This is short account of one of those moments when, working with a service user, something clicks into place: a shared concept and a shared language jumps out and serves as a reference point for future work: a foundation idea which frees up the space for the service user to find a way forward, however tentatively.
I was a probation officer. I was working with a young man on probation – I’ll call him Josh – who had a record of relatively minor offending: theft mostly, other offences of dishonesty, motoring offences. He could ‘blow’ on occasions but these had not so far resulted in police involvement or convictions for violence. However, he knew he had an issue with his temper, as also with his drinking. He was mildly involved with illegal drug taking but it was alcohol that was the real temptation for him.
He was a member of a large family. They all lived hugger-mugger in two adjacent houses in a large, rather enclosed out-of-town estate. Everyone knew everyone else and Josh’s two-house family involved a complex set of relationships.
Somehow, I ‘knew’ it was my job to work solely with Josh. I would often visit a family, perhaps become involved with them, if this was possible, but it wasn’t in this case; the only statutory requirement was that Josh come and see me, which he did at the office. Josh seemed sometimes to be living with his family and sometimes separated from them and, while I could not fully grasp relationships within the family, a pattern emerged that indicated Josh had a particular role within it. It’s hard to think systemically about a family one has never visited: but – there you go – I could at least listen to Josh and observe what happened over time.
One day there was a serious ‘blow up’ between Josh and a sibling and Josh got his marching orders (again). He was homeless, staying with various friends, a couple of nights sleeping rough and, as he knew, at risk of offending to keep body and soul together. I suddenly thought of a book by Bill Jordan I had read many years ago: he was a probation officer and he wrote about his work with what he termed ‘centrifugal’ and ‘integrative’ families: some families ‘flee from emotional involvement with each other’, with the ‘expelled’ member carrying away the emotional tensions for the family, whereas other families cling together. I had picked up there was a lot of vulnerability, dependency and disability within Josh’s family binding them together, whereas Josh was young, healthy and strong. He could survive being the centrifugal one: he was the one who could safely be given his marching orders, knowing he would be more or less OK. After a period of time he would return.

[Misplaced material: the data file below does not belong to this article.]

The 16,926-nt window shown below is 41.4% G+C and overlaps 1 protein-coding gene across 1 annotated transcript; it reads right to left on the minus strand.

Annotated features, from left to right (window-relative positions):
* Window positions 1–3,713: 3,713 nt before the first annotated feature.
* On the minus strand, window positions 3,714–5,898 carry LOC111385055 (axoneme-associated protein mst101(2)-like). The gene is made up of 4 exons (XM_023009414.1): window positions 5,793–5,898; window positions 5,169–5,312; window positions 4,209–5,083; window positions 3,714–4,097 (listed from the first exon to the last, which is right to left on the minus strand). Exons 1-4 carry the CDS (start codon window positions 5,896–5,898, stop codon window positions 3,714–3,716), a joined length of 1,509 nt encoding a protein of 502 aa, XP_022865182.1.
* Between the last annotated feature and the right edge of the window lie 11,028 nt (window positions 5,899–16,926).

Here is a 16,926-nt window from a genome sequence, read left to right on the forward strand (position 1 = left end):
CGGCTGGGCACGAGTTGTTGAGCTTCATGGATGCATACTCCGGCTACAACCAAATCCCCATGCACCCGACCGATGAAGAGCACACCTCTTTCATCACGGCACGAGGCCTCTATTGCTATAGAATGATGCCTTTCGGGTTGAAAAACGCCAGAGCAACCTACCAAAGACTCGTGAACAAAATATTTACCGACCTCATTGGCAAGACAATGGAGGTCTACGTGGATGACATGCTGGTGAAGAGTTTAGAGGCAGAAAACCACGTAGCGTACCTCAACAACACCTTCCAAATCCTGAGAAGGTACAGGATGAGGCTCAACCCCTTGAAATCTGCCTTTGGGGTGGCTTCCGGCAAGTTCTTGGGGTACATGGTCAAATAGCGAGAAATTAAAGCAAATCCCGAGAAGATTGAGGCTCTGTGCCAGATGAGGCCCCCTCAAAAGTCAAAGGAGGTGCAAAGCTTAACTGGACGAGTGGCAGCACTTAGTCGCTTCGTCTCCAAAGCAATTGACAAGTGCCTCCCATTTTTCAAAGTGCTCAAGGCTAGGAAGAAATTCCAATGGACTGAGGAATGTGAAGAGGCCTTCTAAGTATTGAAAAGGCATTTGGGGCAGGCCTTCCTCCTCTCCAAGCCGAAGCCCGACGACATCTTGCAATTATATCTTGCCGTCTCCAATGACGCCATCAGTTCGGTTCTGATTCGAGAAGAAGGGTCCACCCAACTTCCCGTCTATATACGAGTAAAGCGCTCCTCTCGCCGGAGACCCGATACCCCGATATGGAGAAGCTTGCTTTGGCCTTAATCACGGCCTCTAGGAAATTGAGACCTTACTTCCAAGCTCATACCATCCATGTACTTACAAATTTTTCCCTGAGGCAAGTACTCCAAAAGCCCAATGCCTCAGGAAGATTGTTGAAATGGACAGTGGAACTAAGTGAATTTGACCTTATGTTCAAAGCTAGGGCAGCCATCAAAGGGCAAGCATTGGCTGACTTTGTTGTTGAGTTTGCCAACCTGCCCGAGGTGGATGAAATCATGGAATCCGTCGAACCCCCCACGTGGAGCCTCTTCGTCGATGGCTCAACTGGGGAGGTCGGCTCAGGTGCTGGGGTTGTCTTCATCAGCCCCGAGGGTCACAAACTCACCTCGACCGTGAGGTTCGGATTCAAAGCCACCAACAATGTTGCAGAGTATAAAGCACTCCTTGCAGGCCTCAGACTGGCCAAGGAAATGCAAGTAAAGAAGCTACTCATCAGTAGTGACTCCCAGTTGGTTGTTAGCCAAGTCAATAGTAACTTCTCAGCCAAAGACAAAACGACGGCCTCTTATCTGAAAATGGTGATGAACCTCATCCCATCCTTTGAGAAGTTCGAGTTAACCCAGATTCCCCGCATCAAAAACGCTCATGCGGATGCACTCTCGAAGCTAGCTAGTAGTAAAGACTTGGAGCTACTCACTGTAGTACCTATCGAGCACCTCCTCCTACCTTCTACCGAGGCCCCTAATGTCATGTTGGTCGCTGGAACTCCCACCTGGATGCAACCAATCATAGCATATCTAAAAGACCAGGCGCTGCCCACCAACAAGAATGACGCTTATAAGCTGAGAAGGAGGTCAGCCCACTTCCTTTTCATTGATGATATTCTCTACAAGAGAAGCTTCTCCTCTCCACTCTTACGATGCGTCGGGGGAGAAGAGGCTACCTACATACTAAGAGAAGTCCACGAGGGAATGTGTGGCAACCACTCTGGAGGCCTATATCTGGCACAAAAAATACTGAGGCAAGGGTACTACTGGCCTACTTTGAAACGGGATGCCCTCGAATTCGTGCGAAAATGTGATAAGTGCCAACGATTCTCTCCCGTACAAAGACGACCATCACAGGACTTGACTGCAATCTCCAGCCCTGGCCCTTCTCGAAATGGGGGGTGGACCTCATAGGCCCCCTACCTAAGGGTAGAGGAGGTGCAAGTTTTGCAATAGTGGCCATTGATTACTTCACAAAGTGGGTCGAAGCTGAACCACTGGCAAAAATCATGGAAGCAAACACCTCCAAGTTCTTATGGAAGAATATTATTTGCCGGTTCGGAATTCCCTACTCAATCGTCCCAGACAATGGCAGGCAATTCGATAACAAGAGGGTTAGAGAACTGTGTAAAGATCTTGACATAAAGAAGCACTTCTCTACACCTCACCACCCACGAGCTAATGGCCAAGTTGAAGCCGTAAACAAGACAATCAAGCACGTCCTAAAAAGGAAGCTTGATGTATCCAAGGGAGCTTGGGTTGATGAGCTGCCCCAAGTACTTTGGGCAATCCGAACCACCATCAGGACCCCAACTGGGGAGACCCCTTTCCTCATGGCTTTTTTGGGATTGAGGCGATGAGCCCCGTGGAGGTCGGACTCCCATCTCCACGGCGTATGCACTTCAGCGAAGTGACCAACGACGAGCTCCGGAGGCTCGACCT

I put this to him: I think he’s the yo-yo, pushed out and pulled in but always tied to the string. It was a ‘click’ moment; he said to me that he had been watching his nephew play with a yo-yo and had thought: ‘that’s me and one day the string will snap’.
This gave us a very visual, understandable way to think about a complex process; one that seemed to make sense. And it freed up thinking about the future. How could Josh, as an independent adult, build a different kind of relationship with his family and parents? How can you be close to your family but with enough space to breathe and make your own choices? Could he find his own place to live and how do you go about this, presenting yourself to a landlord as a reliable potential tenant? Practical assistance with housing and contact with an alcohol counselling service were arranged. And the probation order did indeed move into a new phase: a calmer one, with quite frequent appointments which perhaps helped to provide containment during this period of exploration and transition. He found he handled tempting situations that could have led to further crime and muddle more responsibly and he was able to think more about himself and what he wanted to be as a person. When the probation order ended, Josh was in a better place in his life than when it started; I only hope that perhaps I helped him find some of the inner resources to carry on in that direction.
William Jordan (1972) The social worker in family situations, Routledge and Kegan Paul, London.